A Nelson cannabis “street dealer” who had £3,000 stashed in his garage is back behind bars after being caught supplying drugs for the second time.
Wayne O’Gara (30), had a “tick list”, of customers, weighing scales with traces of cannabis and cocaine on them and supply-related messages on his mobile phone.
He was rumbled when police stopped him for erratic driving in his white van in the early hours, the Burnley Crown Court was told.
O’Gara claimed the garage was his office and the cash had been lent him by three people to set up a window cleaning business. He will now face a proceeds of crime hearing over the money.
Judge Andrew Woolman, who locked him up for 12 months, said: “For my part, I have some difficulty in accepting the money found in the garage was legitimate.”
The defendant was also sent to prison for a year in April 2011, for possessing amphetamine with intent to supply.
O’Gara, of Kingsley Street, admitted being concerned in the supply of cannabis, between August 25th and September 15th, last year.
Karen Brooks (prosecuting), said that at 1-20am, last September 14th, police stopped the defendant who was at the wheel of a white van, on Regent Street, Nelson.
The vehicle was searched and recovered from inside were weighing scales, a mobile phone and a list of names with numbers next to them.
The defendant was told he would be strip searched at the police station and ran off as officers tried to put him in the police vehicle. He returned a short time later, with a snap bag of cannabis and was arrested.
Miss Brooks said the scales were analysed and showed traces of cocaine and cannabis. The defendant was questioned and claimed there would be no drugs references on his phone and he wasn’t involved in dealing.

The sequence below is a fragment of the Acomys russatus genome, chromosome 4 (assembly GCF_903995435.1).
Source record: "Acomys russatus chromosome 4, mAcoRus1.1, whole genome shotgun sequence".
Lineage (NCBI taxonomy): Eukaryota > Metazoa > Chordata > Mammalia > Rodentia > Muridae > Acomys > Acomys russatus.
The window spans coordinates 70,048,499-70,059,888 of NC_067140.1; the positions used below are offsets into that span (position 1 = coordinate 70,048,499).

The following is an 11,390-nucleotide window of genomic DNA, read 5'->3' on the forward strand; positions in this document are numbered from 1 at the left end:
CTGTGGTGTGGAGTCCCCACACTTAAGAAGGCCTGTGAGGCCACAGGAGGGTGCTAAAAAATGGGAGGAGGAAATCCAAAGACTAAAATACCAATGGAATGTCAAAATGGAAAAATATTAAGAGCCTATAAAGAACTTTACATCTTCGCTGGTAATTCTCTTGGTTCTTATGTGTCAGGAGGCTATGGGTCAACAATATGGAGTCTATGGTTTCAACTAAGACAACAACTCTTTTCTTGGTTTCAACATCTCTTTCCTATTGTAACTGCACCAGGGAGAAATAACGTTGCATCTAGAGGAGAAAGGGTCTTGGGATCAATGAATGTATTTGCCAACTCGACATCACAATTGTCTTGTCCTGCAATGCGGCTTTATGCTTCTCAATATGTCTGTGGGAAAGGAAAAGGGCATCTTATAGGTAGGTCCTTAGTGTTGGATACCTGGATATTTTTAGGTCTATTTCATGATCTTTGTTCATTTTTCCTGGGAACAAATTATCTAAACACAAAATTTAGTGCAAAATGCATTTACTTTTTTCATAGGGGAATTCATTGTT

The prosecutor continued: “The valuation officer analysed the texts he found on the mobile phone and found 12 drug dealing texts, between August 24th and September 13th.” The defendant had nine offences on his record.
Richard Taylor (defending) said he would say the list was jobs he was doing and money he had got for them.
Mr Taylor said: “Whilst he does not accept direct street dealing, he does accept supplying to a number of people as per the text messages.
“He accepts the drugs will have gone effectively onto the streets.”
Mr Taylor said the defendant used the garage as his office. He had needed money to buy the van he was stopped in, as he was setting up a window cleaning round. The solicitor added: “Three people had lent him £1,000 each.”
Mr Taylor continued: “I am not for one moment suggesting he didn’t make money, but that was in the main to fund his own habit.”
Sentencing, Judge Woolman told the defendant: “It’s clear that you were a fairly determined street level cannabis dealer at the time.”
“It may be that you have a habit yourself and it may be the profit from your dealing partly went to fund your own habit, but it’s accepted that you did make an overall profit.”
The judge said a seriously aggravating feature of the case was that 0’Gara was imprisoned for drug dealing in 2011. He added: “It seems to me that within not such a long time you are doing it again.”